Proper usage of nullable vars after check for nullness


When I have the following code:

class MyClass {

  var myvar : String? = null

  fun setMyVar(value: String) {
  myvar = value;

  fun someFunc() {
  if(myvar != null) {
          otherFunc(myvar) // <-- gives an error, cannot pass String? to function which expects String


fun otherFunc(str: String) { /* do something with str */ }

So I wonder what is the idiomatic thing to do at the highlighted point?
Is it
otherFunc(myvar as String)

I kinda expected Kotlin to figure out that I just did a null check, but it seems that it does this only for vals, not vars (I bet because vars are subject to concurrency issues).


We will make the compiler a little smarter with vars, although mostly with local vars: class properties may turn out to be computed and give another value each time. For now you should use !!


Got it, thanks!

Enjoying Kotlin very much so far!

Coming from Java it is also not very clear for my what are the best practices to structure packages.
If I got it right, Kotlin does not require 1to1 correspondence between dir structure and package names…

And in Java I used to write helper static methods and put them in namespace aka


in Kotlin I could just do

fun parse(filename)

But then in some other file I could just write ‘parse(filename)’ after importing this function.

What bothers me a little is that this nice prefix is lost and ‘parse’ call looks just like a local one.

ThemeParser.parse() would have been much clearer to me.


isn't it better to use let instead?

myvar?.let {


From a point of view of clean OO programming you would go with ThemeParser().parse(filename) You could define a convenience class method ThemeParser.parse(filename), which calls the instance method parse(filename). But that doesn't buy you much since class instantiation is that concise in Kotlin.

As what

fun parse(filename)

is concerned I would recommend only to do this when you have a good reason not to create an instance method (aka a method defined inside a class). I have problems to find a situation where this makes sense. Actually, I don’t understand why this kind of global methods can be defined in Kotlin. If you want a method to have “global scope” you could easily add it to class Object as an extension method or import it through a trait. Now people come and ask exactly that kind of question as in this thread. But I might be too narrow-minded here, being biased from the old days when developing in Smalltalk ;-).

Peace, Oliver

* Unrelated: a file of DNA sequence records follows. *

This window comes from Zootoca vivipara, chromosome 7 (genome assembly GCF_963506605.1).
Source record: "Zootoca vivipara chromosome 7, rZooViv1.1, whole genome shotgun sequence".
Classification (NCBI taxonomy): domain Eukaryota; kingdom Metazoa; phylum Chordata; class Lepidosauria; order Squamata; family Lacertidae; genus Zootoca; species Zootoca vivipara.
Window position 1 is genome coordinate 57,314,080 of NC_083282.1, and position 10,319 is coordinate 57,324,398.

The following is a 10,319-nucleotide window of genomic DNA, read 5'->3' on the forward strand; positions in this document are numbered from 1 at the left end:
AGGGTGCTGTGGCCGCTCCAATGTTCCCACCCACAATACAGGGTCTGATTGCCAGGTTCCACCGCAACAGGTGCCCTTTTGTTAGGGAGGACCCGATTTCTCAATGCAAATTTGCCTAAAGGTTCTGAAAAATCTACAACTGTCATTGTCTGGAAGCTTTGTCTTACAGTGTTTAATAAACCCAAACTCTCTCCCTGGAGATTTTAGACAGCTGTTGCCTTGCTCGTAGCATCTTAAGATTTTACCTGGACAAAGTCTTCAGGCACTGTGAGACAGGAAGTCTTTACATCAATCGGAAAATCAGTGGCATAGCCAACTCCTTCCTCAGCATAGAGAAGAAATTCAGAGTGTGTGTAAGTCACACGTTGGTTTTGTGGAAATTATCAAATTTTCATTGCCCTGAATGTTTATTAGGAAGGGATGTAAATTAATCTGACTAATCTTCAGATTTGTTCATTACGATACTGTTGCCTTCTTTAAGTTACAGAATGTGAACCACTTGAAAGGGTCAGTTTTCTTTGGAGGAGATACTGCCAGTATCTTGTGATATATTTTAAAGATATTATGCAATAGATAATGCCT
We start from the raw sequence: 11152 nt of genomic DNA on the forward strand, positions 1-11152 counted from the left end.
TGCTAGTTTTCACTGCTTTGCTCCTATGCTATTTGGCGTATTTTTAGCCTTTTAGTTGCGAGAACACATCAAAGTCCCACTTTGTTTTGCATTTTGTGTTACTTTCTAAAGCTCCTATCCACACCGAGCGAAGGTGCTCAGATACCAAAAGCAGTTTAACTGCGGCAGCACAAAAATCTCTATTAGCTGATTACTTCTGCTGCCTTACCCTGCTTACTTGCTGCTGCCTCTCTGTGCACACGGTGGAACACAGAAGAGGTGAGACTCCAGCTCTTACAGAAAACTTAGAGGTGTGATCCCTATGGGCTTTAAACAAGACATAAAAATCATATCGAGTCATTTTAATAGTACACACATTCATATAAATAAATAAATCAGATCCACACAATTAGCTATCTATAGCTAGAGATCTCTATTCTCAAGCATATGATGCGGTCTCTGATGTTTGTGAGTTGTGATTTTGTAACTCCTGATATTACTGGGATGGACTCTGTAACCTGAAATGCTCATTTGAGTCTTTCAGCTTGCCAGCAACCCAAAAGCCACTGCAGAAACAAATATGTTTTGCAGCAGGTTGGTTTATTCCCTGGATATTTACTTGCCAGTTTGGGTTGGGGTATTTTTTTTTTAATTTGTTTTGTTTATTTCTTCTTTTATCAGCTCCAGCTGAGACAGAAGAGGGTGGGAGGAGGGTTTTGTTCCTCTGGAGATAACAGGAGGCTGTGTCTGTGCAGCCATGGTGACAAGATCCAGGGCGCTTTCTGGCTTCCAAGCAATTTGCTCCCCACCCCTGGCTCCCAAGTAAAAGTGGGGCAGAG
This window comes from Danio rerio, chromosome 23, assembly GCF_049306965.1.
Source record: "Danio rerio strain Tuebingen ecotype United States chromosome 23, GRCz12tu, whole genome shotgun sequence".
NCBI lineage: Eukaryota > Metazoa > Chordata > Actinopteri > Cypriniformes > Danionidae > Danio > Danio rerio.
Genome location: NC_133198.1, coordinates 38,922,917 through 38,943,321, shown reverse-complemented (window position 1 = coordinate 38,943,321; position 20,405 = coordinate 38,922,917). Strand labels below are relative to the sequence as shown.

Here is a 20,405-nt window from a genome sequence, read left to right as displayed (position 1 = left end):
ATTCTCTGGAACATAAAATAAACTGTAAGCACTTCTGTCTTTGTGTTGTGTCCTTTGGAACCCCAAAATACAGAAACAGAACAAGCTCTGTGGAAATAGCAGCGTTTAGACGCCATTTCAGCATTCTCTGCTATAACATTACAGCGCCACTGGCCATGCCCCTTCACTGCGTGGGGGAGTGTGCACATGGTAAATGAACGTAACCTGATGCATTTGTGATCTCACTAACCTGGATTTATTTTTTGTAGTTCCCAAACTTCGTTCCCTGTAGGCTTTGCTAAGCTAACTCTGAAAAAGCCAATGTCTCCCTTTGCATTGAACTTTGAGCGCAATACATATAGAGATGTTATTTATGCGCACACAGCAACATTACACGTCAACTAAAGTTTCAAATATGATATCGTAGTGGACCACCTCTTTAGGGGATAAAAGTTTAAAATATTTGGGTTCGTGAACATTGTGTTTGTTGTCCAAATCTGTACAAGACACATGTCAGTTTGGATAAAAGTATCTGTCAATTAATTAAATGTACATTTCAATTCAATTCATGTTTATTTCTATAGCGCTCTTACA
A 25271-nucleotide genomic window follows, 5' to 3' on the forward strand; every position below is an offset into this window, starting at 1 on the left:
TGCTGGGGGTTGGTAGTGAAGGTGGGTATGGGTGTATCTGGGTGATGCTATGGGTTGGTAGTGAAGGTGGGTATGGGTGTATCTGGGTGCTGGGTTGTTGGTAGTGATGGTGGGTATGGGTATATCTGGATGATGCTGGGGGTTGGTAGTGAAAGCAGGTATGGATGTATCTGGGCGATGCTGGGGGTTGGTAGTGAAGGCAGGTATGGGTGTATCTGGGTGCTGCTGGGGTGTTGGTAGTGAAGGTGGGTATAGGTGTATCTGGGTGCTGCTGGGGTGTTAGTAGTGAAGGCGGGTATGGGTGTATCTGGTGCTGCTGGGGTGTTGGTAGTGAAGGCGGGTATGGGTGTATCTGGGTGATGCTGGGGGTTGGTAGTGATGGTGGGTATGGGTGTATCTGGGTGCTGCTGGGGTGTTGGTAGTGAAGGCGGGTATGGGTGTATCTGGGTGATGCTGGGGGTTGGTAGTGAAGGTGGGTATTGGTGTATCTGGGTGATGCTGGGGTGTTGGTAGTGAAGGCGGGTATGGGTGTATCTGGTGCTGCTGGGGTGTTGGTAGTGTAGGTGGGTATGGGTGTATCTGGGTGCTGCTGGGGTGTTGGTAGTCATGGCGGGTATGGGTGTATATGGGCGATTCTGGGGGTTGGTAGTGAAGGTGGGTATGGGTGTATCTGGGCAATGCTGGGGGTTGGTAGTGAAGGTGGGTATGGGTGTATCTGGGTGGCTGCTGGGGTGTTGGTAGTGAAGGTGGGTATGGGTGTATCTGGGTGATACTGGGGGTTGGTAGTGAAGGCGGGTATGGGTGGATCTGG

Hello, Oliver.

I am looking not from OO perspective, but from a functional one :slight_smile:

Why create a class when I do not need one. Just for the sake of wrapping some method which is static in its nature?
Seems not right. So I’m glad that Kotlin is that concise - it allows me to just create funcitons when I do not need classes.

I like this. I just didn’t get how to structure packages yet…


It's different behavior, and the choice is up to you


In ye olden days before Java insisted everything had to be in a class, we'd just call the function parseTheme() and be done with it :)


Yes, I am also starting to think that I just got this new java-land habit which is now hard to shake off :)


I think it is a better approach to have a static method Math.abs() as in Java rather than a global function abs(). Putting mathematical methods into a class Math still creates some order where you know where to look for things. Having an ever growing number of global functions results in a big soup where you have to know tons of things by heart. In Java you know that you have to look into class Math when looking for a mathematical function. Static imports in Java solve the problem of not having to type in Math.abs() all the time.


You still can use Java's Math class if targeting JVM. In "pure" Kotlin you could have 'math' package with all top level functions you need.


The point we are discussing here is that having the call looking like MyMath.abs() introduces some semantic context: by just looking at this call I can say that it comes from other source file (or module). On the other hand, if I just 'import mykotlinmodule.mymath' and then have 'abs()' in code - this doesn't immediately tell the reader of the code whether this 'abs()' call is defined in current source file or not.

I agree that having MyMath.abs() is better for readability.
This could be solved by qualified imports (aka Haskell/Python etc) but IIRC Kotlin doesn’t have any


You could always define the functions as part of an object to get those same semantics.


Yes, but that looks more like a workaround. I would have to instantiate that object for no reason. Altough this might be some minor detail not worth discussion, I don't know.


I think for something like "abs" it's pretty clear what it does without any prefix. For other more complicated functions, a longer name is probably as good as a prefix.


I sometimes do this, it results in one superflous line, but I like it.

var text: String? = null

fun printText() {
  val t = text
  if (t != null) {
           … (t is now smart cast as non-null String)


Nice trick, thank you.